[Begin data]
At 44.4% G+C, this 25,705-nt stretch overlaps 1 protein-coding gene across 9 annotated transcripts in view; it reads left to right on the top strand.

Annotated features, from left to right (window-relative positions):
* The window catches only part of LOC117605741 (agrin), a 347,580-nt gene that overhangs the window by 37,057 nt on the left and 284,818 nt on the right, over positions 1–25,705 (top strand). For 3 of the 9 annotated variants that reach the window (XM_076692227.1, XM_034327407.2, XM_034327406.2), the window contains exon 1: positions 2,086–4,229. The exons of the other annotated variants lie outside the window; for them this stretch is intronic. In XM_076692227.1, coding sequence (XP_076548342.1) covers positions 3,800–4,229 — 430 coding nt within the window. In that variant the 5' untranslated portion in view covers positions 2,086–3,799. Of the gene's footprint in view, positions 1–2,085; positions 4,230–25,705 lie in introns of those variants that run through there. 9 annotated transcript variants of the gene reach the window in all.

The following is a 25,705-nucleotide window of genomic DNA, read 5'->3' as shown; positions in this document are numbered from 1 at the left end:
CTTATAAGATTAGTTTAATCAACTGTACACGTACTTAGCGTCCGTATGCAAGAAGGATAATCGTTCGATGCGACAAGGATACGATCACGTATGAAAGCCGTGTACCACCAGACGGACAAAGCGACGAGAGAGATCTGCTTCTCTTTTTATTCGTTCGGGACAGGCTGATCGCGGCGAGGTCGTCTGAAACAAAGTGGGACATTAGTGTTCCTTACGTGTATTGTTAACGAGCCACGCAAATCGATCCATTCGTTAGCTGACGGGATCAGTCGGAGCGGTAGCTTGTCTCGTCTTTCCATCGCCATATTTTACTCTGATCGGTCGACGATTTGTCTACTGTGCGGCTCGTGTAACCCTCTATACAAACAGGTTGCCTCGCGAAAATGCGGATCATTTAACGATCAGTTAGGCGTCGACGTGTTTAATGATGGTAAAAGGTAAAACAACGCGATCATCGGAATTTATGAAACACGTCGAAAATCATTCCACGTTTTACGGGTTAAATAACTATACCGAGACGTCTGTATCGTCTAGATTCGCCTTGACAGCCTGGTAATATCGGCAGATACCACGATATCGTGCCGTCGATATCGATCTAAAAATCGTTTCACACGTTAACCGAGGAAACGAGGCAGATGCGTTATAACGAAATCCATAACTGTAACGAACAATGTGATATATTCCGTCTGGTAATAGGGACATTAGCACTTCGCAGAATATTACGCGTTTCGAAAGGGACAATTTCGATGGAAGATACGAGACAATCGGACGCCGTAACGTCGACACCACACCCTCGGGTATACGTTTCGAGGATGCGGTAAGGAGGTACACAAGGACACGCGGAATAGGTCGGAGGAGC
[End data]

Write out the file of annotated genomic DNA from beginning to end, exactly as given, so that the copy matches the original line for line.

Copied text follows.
At 44.4% G+C, this 25,705-nt stretch overlaps 1 protein-coding gene across 9 annotated transcripts in view; it reads left to right on the top strand.

Annotated features, from left to right (window-relative positions):
* The window catches only part of LOC117605741 (agrin), a 347,580-nt gene that overhangs the window by 37,057 nt on the left and 284,818 nt on the right, over positions 1–25,705 (top strand). For 3 of the 9 annotated variants that reach the window (XM_076692227.1, XM_034327407.2, XM_034327406.2), the window contains exon 1: positions 2,086–4,229. The exons of the other annotated variants lie outside the window; for them this stretch is intronic. In XM_076692227.1, coding sequence (XP_076548342.1) covers positions 3,800–4,229 — 430 coding nt within the window. In that variant the 5' untranslated portion in view covers positions 2,086–3,799. Of the gene's footprint in view, positions 1–2,085; positions 4,230–25,705 lie in introns of those variants that run through there. 9 annotated transcript variants of the gene reach the window in all.

The following is a 25,705-nucleotide window of genomic DNA, read 5'->3' as shown; positions in this document are numbered from 1 at the left end:
CTTATAAGATTAGTTTAATCAACTGTACACGTACTTAGCGTCCGTATGCAAGAAGGATAATCGTTCGATGCGACAAGGATACGATCACGTATGAAAGCCGTGTACCACCAGACGGACAAAGCGACGAGAGAGATCTGCTTCTCTTTTTATTCGTTCGGGACAGGCTGATCGCGGCGAGGTCGTCTGAAACAAAGTGGGACATTAGTGTTCCTTACGTGTATTGTTAACGAGCCACGCAAATCGATCCATTCGTTAGCTGACGGGATCAGTCGGAGCGGTAGCTTGTCTCGTCTTTCCATCGCCATATTTTACTCTGATCGGTCGACGATTTGTCTACTGTGCGGCTCGTGTAACCCTCTATACAAACAGGTTGCCTCGCGAAAATGCGGATCATTTAACGATCAGTTAGGCGTCGACGTGTTTAATGATGGTAAAAGGTAAAACAACGCGATCATCGGAATTTATGAAACACGTCGAAAATCATTCCACGTTTTACGGGTTAAATAACTATACCGAGACGTCTGTATCGTCTAGATTCGCCTTGACAGCCTGGTAATATCGGCAGATACCACGATATCGTGCCGTCGATATCGATCTAAAAATCGTTTCACACGTTAACCGAGGAAACGAGGCAGATGCGTTATAACGAAATCCATAACTGTAACGAACAATGTGATATATTCCGTCTGGTAATAGGGACATTAGCACTTCGCAGAATATTACGCGTTTCGAAAGGGACAATTTCGATGGAAGATACGAGACAATCGGACGCCGTAACGTCGACACCACACCCTCGGGTATACGTTTCGAGGATGCGGTAAGGAGGTACACAAGGACACGCGGAATAGGTCGGAGGAGC